India Inc's funding costs to soar after Standard and Poor's negative outlook

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  1. Son of Govinda

    Son of Govinda Regular Member

    Apr 1, 2012
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    India Inc's funding costs to soar after Standard and Poor's negative outlook - The Times of India

    MUMBAI: Indian corporates could see their overseas borrowing costs shoot up should Standard & Poor's negative outlook result in an actual downgrade. A downgrade would hit overall funding and would inevitably end up being a self-fulfilling prophecy by hurting the economy rather than merely providing an opinion on its creditworthiness .

    "A downgrade would have huge implications for the economy. India is at the lowest rung of the investment grade and a downgrade would result in the country falling to the junk category. This will result in certain allocation for India going away and a rise in the funding costs of corporates. This will also have implications for funding of the country's growing balance sheet/ funding requirements," said Ashish Vaidya, head fixed income currency and commodities at UBS India.

    Besides revising its outlook on the sovereign, S&P has also put on its negative list three IT companies-Infosys , TCS and Wipro. Similarly three public sector entities NTPC, NHPC and Steel Authority of India have had their outlook revised to negative . Bankers say that international investors mandated to put their money in only investment grade paper will be wary of investing in bonds issued by PSUs because of the downgrade possibility.

    For corporates a significant portion of funding comes from the external route. The global plans of Indian companies also depend on the availability of international finance. All the bigticket acquisitions by large business houses have been on the back of financing from multinational banks. "We expect spreads to be under pressure in the near term with an overhang of a potential downgrade should there be no improvement in the macroeconomic conditions or growth prospects, but issuances from strong Indian companies and institutions will continue to see investor interest ," said Sunil Agarwal, head, institutional clients group, Deutsche Bank, India.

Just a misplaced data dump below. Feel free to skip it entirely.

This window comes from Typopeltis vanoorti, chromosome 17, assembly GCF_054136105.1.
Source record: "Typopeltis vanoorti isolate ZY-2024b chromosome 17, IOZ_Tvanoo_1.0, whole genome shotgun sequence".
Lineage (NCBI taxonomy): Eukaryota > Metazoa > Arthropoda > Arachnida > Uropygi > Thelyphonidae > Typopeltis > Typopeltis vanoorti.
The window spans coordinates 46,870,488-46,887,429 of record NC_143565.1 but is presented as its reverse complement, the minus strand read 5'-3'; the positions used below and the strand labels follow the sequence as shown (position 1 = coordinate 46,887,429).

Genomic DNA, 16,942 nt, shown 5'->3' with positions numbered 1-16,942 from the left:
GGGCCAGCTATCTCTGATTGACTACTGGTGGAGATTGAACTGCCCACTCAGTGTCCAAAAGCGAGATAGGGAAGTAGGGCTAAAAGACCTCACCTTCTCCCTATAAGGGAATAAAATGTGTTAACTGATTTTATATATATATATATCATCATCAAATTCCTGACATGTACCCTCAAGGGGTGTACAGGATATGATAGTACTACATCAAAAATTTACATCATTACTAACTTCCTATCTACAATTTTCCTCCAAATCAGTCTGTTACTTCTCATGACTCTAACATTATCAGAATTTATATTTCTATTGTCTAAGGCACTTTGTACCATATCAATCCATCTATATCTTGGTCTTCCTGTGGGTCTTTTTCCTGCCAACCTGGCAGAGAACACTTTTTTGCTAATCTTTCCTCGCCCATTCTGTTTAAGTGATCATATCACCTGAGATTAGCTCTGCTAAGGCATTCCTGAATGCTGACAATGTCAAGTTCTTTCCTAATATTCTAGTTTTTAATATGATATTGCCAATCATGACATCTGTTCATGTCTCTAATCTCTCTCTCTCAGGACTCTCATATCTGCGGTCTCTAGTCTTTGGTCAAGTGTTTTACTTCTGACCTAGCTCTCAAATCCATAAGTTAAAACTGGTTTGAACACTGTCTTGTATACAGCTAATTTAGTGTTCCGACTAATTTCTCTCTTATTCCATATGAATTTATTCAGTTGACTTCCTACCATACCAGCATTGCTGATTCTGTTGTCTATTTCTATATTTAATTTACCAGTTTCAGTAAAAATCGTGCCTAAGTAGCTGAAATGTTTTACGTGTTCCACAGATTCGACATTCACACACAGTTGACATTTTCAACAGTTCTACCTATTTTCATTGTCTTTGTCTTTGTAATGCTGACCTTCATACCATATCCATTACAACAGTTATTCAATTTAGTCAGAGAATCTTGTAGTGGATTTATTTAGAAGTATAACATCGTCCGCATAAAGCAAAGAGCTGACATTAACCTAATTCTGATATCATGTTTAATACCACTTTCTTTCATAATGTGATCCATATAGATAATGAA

According to Gautam, Triveri, MD & head-equities , Religare Capital Markets, the outlook revision is incrementally negative for the rupee and capital flows (portfolio and direct ). "We believe the rating remaining at investment grade contains the damage. Had a rating downgrade (to non-investment grade-Junk ) happened , it would be far more negative, since it would escalate funding costs for Indian firms abroad, and preclude some FIIs to access local debt and equity markets."

    But several bankers see the downgrade as a clear and present danger. "I think that there are chances of a downgrade if there is no improvement in the current account or there is no reform and fiscal consolidation ," said Vaidya. S&P has indicated that it will wait a few months to see if there is any improvement in the fiscal position or the direction of reforms . However, the rating agency has made it clear that it could take a downgrade decision at any time if there is deterioration in any of the macroeconomic parameters.

    According to Deutsche Bank, a key risk to India's ratings outlook in the coming year or two is that the fiscal adjustment envisaged in the budget is not accomplished due to unfavorable macro developments like a further slowdown in growth and policy slippages such as a rise in subsidies. "More crucially, if the slippage also reflects no medium term movement toward expanding the tax base and expenditure restraint, the ratings outlook would invariably worsen," the bank said in a research report.

    Corporates and banks will also find it tough to raise funds through international bond issues. A large number of funds that invest in these securities are mandated to put money only in investment grade paper while there are risk taking investors who buy "junk" bonds they demand a high rate of interest.

    "The negative outlooks on the 11 financial institutions reflect the outlook on the sovereign credit rating on India. We could lower the ratings on these financial institutions if we lower the sovereign rating or the stand-alone credit profiles of these financial institutions deteriorate sharply or we believe that such deterioration is unlikely in most cases. We could revise the outlook to stable if we take a similar action on the sovereign rating," S&P said in a statement.

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